Welcome Rob. In my personal opinion I think you have a decent setup to build a vehicular gasifier. I would say the most proven design for big engines that runs a wide variety of wood species is the Wayne Keith gasifier. Others will work just fine but I think Wayne’s power to weight ratio for his specs are really good. If you end up buying the book you’ll get 6 months of Premium access so you can take a look at all the WK builds in depth.
Take some photos of the gasifiers you’ve built in the past! We love pictures over here.
One of the big aspects of any gasifier is to make sure the gas is cooled down enough, down to the Dew Point, to drop moisture out of the gas before it’s filtered. You should be at ambient temps once it’s made it’s way to the engine.
A PCM system would be really neat to see. Now are you saying the second electronic throttle body would be for air mixture, or do you mean a second throttle entirely?
If you mean for an air mixer, that could make for a decent idea. A lot of guys make a vacuum controlled automixer to govern the amount of air that goes in. They have a manual air control for Gross Adjustment and the automixer dictates Fine Adjustment to maintain stoich.
With an injected engine you can run the gas through the original TB and hybrid gasoline with a PWM to the fuel pump to bring it down.
Almost any decent system operated correctly can prevent tar from going to the engine, it really comes down to Due Diligence.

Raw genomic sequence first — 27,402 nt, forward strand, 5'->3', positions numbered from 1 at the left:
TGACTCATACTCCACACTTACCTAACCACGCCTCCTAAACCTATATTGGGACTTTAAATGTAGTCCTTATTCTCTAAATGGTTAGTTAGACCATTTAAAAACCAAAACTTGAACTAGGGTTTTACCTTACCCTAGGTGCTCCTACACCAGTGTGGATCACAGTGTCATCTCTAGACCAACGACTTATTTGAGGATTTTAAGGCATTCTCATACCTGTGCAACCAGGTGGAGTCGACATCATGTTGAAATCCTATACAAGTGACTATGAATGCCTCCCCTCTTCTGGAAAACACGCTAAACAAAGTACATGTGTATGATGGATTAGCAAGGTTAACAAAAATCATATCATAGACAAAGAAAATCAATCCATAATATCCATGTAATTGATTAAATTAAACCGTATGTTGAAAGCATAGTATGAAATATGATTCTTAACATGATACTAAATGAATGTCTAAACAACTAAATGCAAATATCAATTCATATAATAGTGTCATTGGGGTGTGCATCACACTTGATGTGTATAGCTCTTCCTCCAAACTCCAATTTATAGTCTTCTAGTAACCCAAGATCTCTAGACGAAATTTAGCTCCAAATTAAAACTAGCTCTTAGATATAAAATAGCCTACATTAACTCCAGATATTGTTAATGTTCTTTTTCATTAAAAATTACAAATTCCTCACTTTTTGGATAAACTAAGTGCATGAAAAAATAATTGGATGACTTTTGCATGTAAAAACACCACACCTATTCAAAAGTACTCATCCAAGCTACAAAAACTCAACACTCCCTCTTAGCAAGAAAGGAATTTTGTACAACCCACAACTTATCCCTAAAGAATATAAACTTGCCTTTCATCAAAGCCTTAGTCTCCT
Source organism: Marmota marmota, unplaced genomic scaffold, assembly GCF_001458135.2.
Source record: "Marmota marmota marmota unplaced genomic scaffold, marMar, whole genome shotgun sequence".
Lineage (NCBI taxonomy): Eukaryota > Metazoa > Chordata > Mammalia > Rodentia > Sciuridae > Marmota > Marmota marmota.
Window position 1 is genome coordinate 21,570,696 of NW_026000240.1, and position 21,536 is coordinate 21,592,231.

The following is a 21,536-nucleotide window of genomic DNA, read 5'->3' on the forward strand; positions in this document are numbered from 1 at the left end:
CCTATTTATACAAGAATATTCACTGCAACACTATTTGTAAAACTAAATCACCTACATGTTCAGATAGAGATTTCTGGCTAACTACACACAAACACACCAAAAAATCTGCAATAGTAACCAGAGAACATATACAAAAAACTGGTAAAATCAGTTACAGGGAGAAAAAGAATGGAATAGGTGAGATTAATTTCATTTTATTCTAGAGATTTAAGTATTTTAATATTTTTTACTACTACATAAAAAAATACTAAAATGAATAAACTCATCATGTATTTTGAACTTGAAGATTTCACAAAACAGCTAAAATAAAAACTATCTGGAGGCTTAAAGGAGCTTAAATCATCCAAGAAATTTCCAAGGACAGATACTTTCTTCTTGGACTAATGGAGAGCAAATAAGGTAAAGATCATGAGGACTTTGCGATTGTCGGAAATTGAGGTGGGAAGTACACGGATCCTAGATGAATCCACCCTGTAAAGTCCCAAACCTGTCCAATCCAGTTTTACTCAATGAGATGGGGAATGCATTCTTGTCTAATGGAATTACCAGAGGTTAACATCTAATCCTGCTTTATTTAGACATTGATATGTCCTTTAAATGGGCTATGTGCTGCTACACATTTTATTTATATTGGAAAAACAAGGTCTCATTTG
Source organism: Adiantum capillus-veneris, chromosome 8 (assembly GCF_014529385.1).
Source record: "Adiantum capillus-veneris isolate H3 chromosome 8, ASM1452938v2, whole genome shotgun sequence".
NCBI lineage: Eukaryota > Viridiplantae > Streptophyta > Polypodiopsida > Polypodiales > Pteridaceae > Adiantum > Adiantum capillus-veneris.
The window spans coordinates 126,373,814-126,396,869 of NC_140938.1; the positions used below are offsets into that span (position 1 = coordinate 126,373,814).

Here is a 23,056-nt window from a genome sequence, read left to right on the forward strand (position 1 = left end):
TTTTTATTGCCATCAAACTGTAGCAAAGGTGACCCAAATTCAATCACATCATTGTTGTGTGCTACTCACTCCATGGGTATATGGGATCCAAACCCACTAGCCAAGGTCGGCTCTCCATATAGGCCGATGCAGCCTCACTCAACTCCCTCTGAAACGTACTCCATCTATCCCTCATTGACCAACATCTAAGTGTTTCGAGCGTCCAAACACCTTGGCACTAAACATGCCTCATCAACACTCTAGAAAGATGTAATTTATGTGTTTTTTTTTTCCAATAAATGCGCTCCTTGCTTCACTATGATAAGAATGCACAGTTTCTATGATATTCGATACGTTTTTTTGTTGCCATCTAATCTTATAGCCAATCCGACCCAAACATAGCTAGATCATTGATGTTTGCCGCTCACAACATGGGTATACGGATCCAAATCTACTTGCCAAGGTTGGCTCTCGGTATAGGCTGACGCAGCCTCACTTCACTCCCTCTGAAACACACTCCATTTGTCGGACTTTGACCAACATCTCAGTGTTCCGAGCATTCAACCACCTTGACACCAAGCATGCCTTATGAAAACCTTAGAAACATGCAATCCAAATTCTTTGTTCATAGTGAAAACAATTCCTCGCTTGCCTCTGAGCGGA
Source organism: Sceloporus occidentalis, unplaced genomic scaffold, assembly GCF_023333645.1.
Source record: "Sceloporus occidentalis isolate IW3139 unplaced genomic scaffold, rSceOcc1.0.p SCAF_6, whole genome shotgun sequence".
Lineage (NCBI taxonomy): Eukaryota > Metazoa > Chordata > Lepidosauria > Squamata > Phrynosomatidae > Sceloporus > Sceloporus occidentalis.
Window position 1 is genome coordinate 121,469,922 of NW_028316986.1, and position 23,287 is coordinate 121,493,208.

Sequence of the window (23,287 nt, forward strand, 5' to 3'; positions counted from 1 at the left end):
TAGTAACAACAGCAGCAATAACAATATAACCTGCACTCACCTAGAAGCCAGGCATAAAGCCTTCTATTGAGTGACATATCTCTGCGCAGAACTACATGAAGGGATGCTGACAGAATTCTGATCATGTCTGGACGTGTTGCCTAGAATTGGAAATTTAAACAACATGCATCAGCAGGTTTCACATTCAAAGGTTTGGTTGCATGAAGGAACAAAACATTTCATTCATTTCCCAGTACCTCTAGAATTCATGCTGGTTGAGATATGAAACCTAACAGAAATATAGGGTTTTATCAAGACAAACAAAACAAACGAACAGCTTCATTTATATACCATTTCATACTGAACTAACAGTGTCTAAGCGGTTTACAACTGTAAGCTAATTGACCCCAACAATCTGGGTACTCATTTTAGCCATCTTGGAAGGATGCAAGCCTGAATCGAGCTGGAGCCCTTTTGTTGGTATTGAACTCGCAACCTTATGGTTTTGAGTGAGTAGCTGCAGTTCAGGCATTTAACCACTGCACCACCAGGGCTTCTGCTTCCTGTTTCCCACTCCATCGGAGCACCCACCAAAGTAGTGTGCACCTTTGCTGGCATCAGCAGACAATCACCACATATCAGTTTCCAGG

Also forgot to mention, with any plastic intake or any intake for that matter, make sure you have a valve to vent gasses in case of an intake event/backfire. Some make their own and others use large flapper one way valves that will swing open when positive pressure comes from the intake.
Dont poor gobs of money into an engine. Yeah there are many of us on here that are engineers, engine builders, experienced auto techs etc. If you wood gas an LS motor your gasifier better make clean gas at all times. As soon as one valve gets a little sticky, you will smash the valve train!,… Been there and done it on a $10k plus GM performance engine that was sent to Italy. Yeah try getting parts for one over there lol took them 6 months to repair this engine.
We are all very aware of the benefits of high compression engines. Many ways to go about it, turbo is a no go, the wood gas will destroy them in a heart beat. Some have used super chargers with success. The other is to bump compression. If you have the time and money great. But for most its not really worth it just go bigger, as the saying goes there is no replacement for displacement.